The Village of Valemount has offered residents a glimpse into the corporation’s 2016 finances, so far.
A report to Council says explanations are given for discrepancies, but the overall budget is on target.
The report shows the Village has used 32 per cent of its overall budget between January and June.
The report shows the Village is expecting to bring in $2,647,810 in revenue in 2016, while spending $2,629,314.
Total grant revenue sits at $604,048, which puts the Village on pace to acquire its expected total of $1.2M in grants. Grants are applied to a variety of things like seasonal Village positions (grant writer, CBT water smart program), non-profits, etc. Grant money comes in and out of Village accounts, as the corporation often essentially acts as a go-between.
Being on or under budget is always the goal of any municipality, and Valemount did just that on a number of its expenditures including: general government charges, protective services, transportation services, environment and health, public health and welfare, recreation culture and services, and general capital.
However, while the Village is meeting its goal on a number of general expenditures, it’s also over budget on a few of its more specific expenditures such as professional services, administrative wages and benefits, employee recruitment, auditors, dust control, street lighting hydro and maintenance, postage and freight, and garbage truck maintenance.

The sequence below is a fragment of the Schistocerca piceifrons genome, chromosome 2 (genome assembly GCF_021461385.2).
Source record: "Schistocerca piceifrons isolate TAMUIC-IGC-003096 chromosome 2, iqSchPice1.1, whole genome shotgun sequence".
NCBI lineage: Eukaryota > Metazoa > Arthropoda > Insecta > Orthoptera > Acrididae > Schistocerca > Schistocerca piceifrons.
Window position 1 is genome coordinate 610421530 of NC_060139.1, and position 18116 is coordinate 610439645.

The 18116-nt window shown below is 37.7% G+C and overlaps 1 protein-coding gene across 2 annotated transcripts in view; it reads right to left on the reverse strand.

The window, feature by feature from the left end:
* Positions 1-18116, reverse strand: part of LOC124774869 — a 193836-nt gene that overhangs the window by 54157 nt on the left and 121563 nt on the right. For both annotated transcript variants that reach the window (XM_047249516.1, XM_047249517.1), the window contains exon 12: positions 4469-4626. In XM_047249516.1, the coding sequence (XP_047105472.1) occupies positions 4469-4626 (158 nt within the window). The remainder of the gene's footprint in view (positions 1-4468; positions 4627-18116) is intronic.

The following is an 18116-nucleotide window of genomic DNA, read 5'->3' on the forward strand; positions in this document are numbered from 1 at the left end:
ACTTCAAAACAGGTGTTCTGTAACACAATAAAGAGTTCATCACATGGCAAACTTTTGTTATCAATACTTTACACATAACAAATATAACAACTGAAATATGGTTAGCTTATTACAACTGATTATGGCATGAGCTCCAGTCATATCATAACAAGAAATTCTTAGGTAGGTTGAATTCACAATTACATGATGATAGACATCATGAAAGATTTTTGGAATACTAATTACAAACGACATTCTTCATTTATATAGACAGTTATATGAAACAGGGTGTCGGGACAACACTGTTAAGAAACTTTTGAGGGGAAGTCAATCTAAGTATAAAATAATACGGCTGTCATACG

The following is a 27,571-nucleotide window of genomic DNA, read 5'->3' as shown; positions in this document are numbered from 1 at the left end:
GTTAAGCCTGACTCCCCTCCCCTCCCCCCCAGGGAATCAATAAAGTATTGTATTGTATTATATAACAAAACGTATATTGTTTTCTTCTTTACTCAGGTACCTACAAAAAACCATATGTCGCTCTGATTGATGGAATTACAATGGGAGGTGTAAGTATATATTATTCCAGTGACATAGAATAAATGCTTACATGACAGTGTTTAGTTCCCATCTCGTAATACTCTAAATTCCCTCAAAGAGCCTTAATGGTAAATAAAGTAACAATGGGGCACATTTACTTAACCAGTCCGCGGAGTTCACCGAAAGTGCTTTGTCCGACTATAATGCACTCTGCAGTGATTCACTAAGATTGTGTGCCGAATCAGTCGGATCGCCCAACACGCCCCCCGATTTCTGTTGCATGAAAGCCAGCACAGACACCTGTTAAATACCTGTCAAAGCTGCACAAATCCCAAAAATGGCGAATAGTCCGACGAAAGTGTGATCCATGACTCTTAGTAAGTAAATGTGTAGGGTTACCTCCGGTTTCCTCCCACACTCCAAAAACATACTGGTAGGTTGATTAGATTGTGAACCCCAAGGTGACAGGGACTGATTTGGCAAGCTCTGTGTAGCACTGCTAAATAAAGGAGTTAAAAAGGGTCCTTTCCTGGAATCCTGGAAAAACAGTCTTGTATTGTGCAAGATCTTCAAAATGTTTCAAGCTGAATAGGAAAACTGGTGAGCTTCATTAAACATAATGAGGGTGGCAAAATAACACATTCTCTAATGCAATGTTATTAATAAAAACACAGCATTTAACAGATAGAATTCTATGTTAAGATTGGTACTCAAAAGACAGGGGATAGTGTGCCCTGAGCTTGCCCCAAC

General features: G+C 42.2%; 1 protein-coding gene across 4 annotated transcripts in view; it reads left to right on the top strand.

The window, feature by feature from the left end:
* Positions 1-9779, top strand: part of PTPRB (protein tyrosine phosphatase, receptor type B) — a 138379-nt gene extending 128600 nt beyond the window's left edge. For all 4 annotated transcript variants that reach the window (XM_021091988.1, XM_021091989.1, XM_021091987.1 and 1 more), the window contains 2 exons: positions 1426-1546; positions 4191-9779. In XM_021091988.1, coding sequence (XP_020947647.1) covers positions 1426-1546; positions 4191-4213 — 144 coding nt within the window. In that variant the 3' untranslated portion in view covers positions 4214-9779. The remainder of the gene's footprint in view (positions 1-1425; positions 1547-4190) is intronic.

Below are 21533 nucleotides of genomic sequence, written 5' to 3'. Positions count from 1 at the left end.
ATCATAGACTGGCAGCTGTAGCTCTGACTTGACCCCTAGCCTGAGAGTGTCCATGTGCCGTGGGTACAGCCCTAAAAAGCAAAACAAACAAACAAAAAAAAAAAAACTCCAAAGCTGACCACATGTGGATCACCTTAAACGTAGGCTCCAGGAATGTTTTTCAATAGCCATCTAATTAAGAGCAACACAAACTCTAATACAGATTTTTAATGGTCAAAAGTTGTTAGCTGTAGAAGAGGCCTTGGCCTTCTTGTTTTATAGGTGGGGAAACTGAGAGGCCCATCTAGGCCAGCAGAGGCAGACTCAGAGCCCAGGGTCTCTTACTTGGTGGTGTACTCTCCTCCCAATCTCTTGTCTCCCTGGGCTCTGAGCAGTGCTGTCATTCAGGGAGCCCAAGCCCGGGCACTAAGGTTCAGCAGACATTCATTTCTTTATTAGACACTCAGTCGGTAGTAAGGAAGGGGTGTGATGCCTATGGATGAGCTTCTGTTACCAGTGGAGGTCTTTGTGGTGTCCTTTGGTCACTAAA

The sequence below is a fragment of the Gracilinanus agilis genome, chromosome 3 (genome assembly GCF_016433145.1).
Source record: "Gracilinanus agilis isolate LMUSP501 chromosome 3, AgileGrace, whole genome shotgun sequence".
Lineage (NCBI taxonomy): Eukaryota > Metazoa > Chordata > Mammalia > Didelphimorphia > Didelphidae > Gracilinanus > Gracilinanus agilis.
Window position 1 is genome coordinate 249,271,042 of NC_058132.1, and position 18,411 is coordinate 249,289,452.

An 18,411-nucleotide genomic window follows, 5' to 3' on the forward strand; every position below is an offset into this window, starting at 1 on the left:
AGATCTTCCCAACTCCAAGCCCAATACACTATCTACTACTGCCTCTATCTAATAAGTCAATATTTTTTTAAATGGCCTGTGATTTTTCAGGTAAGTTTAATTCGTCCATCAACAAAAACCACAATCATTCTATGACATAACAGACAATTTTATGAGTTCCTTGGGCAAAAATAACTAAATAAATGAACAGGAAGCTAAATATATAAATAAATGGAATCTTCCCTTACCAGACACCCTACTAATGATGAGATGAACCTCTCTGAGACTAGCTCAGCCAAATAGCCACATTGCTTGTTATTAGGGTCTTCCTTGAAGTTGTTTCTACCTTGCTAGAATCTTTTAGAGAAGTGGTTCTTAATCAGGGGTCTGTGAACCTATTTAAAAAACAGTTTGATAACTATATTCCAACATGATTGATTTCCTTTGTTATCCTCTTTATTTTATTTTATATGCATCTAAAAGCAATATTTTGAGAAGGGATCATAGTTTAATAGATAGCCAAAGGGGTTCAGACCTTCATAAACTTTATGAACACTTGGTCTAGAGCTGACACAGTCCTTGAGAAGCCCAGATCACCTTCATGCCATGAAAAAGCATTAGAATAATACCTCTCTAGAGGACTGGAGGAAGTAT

A line in the budget is designated as $100,000 for the Official Community Plan (OCP)/Zoning Review, a process that occurs every 10 years.
At the July 12 council meeting, Mayor Jeannette Townsend motioned to have an outside consultant do the OCP and Zoning Review, which according to Townsend, wouldn’t cost the full $100,000.
Counc. Sandy Salt questioned the motion, saying Village staff should also be involved, as local staff know the struggles and needs of our community.
Mayor Townsend retorted, “I was here for the last two (OCPs) in 1996 and 2006. I know how things are done, and they were done efficiently.”
Coun. Salt said consultants are supposed to “assist staff on the report.”
“To me that’s saying because staff’s time is limited, we bring in a consultant to help, not to just do the job,” Salt said.
CAO Mark Macneill jumped in, saying, “We’re making some assumptions… We haven’t reached out to consultants yet to know their timelines or cost.”
Councillor Peter Reimer agreed with Macneill, and motioned that the decision wait for two weeks.
“We need to do our diligence here.”
Councillor Owen Torgerson seconded the motion.